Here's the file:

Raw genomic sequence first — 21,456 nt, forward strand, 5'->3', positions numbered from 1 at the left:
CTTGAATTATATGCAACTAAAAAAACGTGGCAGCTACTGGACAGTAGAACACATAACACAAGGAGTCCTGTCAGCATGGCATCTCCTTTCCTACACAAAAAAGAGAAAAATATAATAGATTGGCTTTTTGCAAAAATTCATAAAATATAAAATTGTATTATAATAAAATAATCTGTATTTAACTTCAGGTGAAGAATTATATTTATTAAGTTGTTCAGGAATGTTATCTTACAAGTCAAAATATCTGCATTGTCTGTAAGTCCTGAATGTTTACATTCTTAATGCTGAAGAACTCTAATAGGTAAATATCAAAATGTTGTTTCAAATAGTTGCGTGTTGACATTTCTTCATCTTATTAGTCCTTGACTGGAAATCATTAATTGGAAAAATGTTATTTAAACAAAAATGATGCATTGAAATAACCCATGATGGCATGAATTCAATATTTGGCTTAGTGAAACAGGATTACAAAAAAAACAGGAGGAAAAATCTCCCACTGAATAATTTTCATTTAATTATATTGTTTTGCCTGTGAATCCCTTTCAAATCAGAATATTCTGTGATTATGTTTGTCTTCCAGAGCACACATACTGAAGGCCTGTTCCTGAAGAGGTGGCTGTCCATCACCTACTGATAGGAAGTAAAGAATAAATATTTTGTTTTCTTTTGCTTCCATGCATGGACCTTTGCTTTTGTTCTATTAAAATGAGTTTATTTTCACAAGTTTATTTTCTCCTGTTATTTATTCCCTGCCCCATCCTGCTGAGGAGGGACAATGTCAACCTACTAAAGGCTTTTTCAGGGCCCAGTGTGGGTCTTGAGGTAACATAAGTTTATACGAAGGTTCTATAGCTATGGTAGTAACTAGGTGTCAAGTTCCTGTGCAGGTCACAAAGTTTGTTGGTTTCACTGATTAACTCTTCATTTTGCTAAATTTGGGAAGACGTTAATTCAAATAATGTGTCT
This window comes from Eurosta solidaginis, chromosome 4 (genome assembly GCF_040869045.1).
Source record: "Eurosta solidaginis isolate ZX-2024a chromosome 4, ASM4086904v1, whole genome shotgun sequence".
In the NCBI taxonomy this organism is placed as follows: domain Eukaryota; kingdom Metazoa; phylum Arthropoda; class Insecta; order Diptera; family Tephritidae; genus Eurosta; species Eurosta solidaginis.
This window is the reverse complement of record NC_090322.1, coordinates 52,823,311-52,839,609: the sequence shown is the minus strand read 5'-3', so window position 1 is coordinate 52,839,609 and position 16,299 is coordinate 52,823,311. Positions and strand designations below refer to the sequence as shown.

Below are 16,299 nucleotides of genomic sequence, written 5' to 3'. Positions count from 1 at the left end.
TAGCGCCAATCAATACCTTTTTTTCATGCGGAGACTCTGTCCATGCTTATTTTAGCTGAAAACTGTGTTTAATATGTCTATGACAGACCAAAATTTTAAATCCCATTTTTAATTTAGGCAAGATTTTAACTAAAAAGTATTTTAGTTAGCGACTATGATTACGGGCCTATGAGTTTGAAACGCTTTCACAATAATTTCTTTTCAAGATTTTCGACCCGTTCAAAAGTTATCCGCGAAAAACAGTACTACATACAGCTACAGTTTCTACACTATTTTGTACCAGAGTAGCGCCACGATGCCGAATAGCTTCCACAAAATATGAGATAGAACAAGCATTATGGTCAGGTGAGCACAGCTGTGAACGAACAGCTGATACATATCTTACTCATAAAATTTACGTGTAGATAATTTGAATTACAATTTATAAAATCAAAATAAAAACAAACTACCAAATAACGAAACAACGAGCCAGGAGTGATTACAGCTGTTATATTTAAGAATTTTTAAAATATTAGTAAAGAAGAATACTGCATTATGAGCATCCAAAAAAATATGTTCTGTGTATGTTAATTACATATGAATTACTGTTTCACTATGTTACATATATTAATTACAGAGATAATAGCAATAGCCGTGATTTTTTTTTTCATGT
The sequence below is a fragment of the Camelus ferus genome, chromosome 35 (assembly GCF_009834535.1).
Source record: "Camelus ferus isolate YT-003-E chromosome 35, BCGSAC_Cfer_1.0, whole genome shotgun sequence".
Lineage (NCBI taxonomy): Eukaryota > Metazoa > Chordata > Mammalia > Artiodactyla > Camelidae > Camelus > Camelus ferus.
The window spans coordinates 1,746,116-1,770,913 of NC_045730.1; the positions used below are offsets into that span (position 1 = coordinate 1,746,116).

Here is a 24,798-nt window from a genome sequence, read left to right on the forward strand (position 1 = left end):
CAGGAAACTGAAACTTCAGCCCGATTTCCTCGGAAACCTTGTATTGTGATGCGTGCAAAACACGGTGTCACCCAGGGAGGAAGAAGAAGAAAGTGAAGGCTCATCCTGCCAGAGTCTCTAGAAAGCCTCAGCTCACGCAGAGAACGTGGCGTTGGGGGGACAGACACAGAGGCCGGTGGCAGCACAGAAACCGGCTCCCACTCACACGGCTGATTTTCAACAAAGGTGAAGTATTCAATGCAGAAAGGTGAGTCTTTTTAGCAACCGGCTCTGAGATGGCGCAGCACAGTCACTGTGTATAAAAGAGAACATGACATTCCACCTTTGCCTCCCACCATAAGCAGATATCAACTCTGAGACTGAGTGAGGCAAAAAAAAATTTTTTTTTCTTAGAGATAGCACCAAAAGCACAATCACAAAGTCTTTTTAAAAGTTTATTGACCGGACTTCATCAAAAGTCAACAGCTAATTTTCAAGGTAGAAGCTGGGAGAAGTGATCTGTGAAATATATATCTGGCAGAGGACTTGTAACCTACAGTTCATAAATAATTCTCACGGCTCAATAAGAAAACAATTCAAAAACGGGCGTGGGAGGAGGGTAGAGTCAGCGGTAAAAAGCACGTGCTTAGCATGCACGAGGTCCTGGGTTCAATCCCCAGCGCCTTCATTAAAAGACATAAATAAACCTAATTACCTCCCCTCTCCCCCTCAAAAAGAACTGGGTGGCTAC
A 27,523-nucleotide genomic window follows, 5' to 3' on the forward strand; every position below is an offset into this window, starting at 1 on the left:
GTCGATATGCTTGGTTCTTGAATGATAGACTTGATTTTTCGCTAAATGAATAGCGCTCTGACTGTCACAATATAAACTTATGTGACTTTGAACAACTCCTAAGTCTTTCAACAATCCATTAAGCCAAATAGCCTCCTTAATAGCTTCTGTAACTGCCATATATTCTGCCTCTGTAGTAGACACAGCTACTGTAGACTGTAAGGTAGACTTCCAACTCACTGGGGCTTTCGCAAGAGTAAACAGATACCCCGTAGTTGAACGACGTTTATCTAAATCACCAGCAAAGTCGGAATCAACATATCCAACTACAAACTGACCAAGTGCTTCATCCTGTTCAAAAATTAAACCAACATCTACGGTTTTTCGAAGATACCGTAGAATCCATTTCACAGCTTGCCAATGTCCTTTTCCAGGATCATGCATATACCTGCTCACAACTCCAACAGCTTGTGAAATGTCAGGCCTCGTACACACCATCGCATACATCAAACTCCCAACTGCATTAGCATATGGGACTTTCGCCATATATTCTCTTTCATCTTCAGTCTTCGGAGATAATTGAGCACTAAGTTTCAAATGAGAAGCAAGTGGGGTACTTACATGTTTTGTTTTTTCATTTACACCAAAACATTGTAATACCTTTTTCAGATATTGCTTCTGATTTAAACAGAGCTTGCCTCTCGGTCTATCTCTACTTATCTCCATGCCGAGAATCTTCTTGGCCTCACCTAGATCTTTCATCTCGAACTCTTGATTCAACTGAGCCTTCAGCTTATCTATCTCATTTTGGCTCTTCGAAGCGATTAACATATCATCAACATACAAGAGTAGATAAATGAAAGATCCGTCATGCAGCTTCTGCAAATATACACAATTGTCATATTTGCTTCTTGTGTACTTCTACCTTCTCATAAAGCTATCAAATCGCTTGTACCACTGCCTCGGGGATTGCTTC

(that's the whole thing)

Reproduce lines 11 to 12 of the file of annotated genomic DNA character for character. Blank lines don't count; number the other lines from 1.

Lineage (NCBI taxonomy): Eukaryota > Metazoa > Chordata > Mammalia > Artiodactyla > Camelidae > Camelus > Camelus ferus.
The window spans coordinates 1,746,116-1,770,913 of NC_045730.1; the positions used below are offsets into that span (position 1 = coordinate 1,746,116).